The City of Fairfax’s real estate tax rate took a nose-dive at the City Council’s budget approval Tuesday, April 4. The council balanced the fiscal year 2006-2007 budget and set next year’s property tax rate of 71 cents per $100 of assessed value, three cents lower than the staff’s proposed rate and 10 cents lower than the current rate of 81 cents.
Over the last several weeks’ worth of budget deliberations, the council tinkered with the staff’s original presentation. At the beginning of Tuesday’s meeting, the budget was balanced at a property tax rate of 71.5 cents, which city staff and the council lowered after a reexamination of the city’s marketing program and reallocating money for a number of next year’s capital improvement projects. The city’s final budget ended at $118 million.
The city’s marketing program, implemented when the city created a marketing position in its 2005-06 budget, was originally designated to receive $250,000 this year. At a budget meeting last week, the council cut $35,000 from the marketing fund, and Tuesday, Councilmember Jeff Greenfield suggested taking out another $15,000.
"We are on the verge of huge economic changes here," said Councilmember Joan Cross. "If there is ever a time to market the city to the limit we can possibly afford, it is now." Things like the Old Town Village project downtown as well as the redevelopment of the Fairfax Boulevard corridor require the city to keep its residents and Fairfax County neighbors informed, she said.
Councilmember Scott Silverthorne wondered if instead of using taxpayer dollars, a portion of the Business Improvement District tax, a 6-cent tax generated from businesses along the Fairfax Boulevard corridor, could be allocated to the city’s marketing program.
Greenfield agreed. "There are different types of money out there that still accomplish some goal," he said.
Using BID money becomes a complex process, said Cross, because the council would have to go through the BID board of directors. "I think that will be a little bit cumbersome," she said.
The council voted 4-2 to cut the $15,000 from the marketing program, with "no" votes from Silverthorne and Cross.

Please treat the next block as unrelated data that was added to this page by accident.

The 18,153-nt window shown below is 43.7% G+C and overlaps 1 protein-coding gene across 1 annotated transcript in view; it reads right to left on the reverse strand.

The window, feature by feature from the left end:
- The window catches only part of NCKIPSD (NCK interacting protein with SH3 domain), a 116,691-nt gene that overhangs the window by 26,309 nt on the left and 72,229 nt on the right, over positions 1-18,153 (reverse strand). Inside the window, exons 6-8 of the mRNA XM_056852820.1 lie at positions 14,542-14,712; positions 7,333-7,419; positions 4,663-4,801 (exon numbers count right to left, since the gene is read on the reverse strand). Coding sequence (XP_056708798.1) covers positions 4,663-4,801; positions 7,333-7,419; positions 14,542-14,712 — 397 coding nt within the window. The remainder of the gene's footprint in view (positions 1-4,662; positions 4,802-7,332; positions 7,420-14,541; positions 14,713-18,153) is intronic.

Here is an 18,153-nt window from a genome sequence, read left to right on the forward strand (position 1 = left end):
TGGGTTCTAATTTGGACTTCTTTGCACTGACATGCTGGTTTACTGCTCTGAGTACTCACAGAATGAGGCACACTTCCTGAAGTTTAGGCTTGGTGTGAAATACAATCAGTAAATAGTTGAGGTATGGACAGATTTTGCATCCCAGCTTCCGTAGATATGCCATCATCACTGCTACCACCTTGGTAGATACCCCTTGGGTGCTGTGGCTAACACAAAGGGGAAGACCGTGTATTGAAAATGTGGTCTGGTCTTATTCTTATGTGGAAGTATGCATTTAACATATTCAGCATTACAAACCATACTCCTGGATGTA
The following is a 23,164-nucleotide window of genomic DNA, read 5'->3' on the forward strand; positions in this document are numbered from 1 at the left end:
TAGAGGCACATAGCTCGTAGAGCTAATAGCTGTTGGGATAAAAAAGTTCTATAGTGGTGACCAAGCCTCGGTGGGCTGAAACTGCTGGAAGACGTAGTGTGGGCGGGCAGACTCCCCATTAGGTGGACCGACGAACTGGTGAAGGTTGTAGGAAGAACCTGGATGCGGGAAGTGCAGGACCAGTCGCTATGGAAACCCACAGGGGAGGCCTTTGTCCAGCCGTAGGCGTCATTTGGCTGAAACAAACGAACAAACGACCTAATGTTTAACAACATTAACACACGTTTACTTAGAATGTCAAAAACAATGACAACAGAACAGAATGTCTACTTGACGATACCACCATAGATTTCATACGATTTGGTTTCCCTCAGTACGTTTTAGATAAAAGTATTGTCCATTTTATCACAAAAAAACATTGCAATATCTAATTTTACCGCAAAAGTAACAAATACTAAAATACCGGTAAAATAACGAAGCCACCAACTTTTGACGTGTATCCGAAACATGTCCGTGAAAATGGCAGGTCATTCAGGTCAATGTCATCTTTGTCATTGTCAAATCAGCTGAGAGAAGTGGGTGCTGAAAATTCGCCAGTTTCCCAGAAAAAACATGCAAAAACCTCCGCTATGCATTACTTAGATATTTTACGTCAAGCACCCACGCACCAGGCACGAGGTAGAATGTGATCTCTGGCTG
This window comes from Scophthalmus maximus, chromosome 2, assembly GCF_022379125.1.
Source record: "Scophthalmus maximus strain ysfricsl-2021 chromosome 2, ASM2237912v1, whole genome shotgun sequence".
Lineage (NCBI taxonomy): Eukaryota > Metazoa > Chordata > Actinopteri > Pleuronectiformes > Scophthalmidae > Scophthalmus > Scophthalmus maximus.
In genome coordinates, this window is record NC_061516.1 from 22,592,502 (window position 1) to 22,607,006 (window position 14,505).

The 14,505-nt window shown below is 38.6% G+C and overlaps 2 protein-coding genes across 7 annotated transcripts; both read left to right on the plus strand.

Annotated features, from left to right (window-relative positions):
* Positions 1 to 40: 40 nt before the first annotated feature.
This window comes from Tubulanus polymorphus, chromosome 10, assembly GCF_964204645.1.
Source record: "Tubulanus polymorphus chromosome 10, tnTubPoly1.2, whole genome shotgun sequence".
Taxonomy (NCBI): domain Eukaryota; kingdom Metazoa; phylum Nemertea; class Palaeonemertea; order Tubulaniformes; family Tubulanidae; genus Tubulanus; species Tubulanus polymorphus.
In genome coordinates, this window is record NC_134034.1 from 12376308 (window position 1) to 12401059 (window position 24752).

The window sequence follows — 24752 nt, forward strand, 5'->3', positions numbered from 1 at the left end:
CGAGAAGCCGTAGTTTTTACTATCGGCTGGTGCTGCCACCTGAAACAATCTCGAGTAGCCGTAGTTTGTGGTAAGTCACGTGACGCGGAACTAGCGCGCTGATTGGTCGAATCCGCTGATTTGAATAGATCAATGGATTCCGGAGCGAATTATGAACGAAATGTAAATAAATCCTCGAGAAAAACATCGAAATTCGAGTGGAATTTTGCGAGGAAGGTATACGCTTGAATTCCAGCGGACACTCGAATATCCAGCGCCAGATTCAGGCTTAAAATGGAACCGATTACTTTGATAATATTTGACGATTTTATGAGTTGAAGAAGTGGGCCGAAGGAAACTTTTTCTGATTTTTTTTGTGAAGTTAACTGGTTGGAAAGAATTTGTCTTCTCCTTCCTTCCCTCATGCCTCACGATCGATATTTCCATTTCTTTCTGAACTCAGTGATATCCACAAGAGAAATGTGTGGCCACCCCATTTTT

THE CITY’S FUND balance, used as a rainy day fund, has grown in the last decade, to about $12 million, said Silverthorne, who wondered if the council could use some of this year’s rainy day dollars to knock some capital improvement projects out of next year’s budget and thereby reduce the real estate tax rate by another half cent.
"We’ve had some rainy days and never tapped it," he said.
Taking the tax rate down by a half cent cuts about $400,000 from the city’s revenues, said city manager Bob Sisson. The council voted unanimously to reallocate $430,000 worth of the 2005-06 prefund balance to capital improvement projects. City staff does not know what projects these will be yet, said assistant city manager David Hodgkins, but will introduce appropriations legislation over the next few months detailing the projects.
The tax rate is not the most important number in this budget, said Mayor Rob Lederer. "The amount of tax rate reduction is not the important barometer," he said. "The important barometer is the cost to the homeowner."
According to Hodgkins, the new tax rate of 71 cents increases the average homeowner’s property tax by 1 percent over last year.
However, residents such as Richard Tammaro feared that although the average homeowner’s tax payment may only increase 1 percent, not all homeowners have seen average assessment increases. The average assessment increase in the City of Fairfax this year was 21 percent, said Tammaro, who lives in the Fairview neighborhood between Daniels Run Park and Main Street. However, he said, his own property value shot up from about $330,000 to about $460,000 this year.
"I love living in this neighborhood, but my assessment went up 40 percent," said Tammaro. "I realize it’s a fact of life, but it’s getting harder and harder for me to afford necessities for my family with the tax rate going up every year."